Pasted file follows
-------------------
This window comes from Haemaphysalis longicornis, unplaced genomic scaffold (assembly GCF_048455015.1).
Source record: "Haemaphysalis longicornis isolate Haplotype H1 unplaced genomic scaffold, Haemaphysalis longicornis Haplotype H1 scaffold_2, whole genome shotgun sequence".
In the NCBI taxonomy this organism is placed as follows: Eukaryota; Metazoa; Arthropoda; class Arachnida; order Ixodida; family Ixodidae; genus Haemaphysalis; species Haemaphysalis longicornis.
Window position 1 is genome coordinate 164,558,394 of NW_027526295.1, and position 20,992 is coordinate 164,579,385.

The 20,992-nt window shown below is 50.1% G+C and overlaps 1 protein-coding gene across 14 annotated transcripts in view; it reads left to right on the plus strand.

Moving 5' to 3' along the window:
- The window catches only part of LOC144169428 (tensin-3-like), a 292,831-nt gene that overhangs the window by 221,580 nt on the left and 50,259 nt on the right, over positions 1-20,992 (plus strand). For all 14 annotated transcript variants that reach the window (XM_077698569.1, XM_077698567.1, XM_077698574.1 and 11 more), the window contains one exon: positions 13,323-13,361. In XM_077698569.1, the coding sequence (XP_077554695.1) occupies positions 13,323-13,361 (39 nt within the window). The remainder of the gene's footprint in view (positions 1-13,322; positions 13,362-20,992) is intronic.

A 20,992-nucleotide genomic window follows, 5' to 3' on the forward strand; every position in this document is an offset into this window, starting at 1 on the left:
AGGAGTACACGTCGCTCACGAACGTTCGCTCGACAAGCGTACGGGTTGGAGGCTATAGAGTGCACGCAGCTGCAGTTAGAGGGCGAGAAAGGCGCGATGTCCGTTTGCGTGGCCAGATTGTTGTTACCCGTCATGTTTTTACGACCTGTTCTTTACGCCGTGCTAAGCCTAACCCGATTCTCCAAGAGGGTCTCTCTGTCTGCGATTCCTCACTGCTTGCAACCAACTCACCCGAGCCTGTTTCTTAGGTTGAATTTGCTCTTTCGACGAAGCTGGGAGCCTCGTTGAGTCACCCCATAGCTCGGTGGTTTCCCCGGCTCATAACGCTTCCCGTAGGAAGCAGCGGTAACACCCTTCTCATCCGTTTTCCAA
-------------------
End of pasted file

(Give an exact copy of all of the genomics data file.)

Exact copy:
This window comes from Haemaphysalis longicornis, unplaced genomic scaffold (assembly GCF_048455015.1).
Source record: "Haemaphysalis longicornis isolate Haplotype H1 unplaced genomic scaffold, Haemaphysalis longicornis Haplotype H1 scaffold_2, whole genome shotgun sequence".
In the NCBI taxonomy this organism is placed as follows: Eukaryota; Metazoa; Arthropoda; class Arachnida; order Ixodida; family Ixodidae; genus Haemaphysalis; species Haemaphysalis longicornis.
Window position 1 is genome coordinate 164,558,394 of NW_027526295.1, and position 20,992 is coordinate 164,579,385.

The 20,992-nt window shown below is 50.1% G+C and overlaps 1 protein-coding gene across 14 annotated transcripts in view; it reads left to right on the plus strand.

Moving 5' to 3' along the window:
- The window catches only part of LOC144169428 (tensin-3-like), a 292,831-nt gene that overhangs the window by 221,580 nt on the left and 50,259 nt on the right, over positions 1-20,992 (plus strand). For all 14 annotated transcript variants that reach the window (XM_077698569.1, XM_077698567.1, XM_077698574.1 and 11 more), the window contains one exon: positions 13,323-13,361. In XM_077698569.1, the coding sequence (XP_077554695.1) occupies positions 13,323-13,361 (39 nt within the window). The remainder of the gene's footprint in view (positions 1-13,322; positions 13,362-20,992) is intronic.

A 20,992-nucleotide genomic window follows, 5' to 3' on the forward strand; every position in this document is an offset into this window, starting at 1 on the left:
AGGAGTACACGTCGCTCACGAACGTTCGCTCGACAAGCGTACGGGTTGGAGGCTATAGAGTGCACGCAGCTGCAGTTAGAGGGCGAGAAAGGCGCGATGTCCGTTTGCGTGGCCAGATTGTTGTTACCCGTCATGTTTTTACGACCTGTTCTTTACGCCGTGCTAAGCCTAACCCGATTCTCCAAGAGGGTCTCTCTGTCTGCGATTCCTCACTGCTTGCAACCAACTCACCCGAGCCTGTTTCTTAGGTTGAATTTGCTCTTTCGACGAAGCTGGGAGCCTCGTTGAGTCACCCCATAGCTCGGTGGTTTCCCCGGCTCATAACGCTTCCCGTAGGAAGCAGCGGTAACACCCTTCTCATCCGTTTTCCAA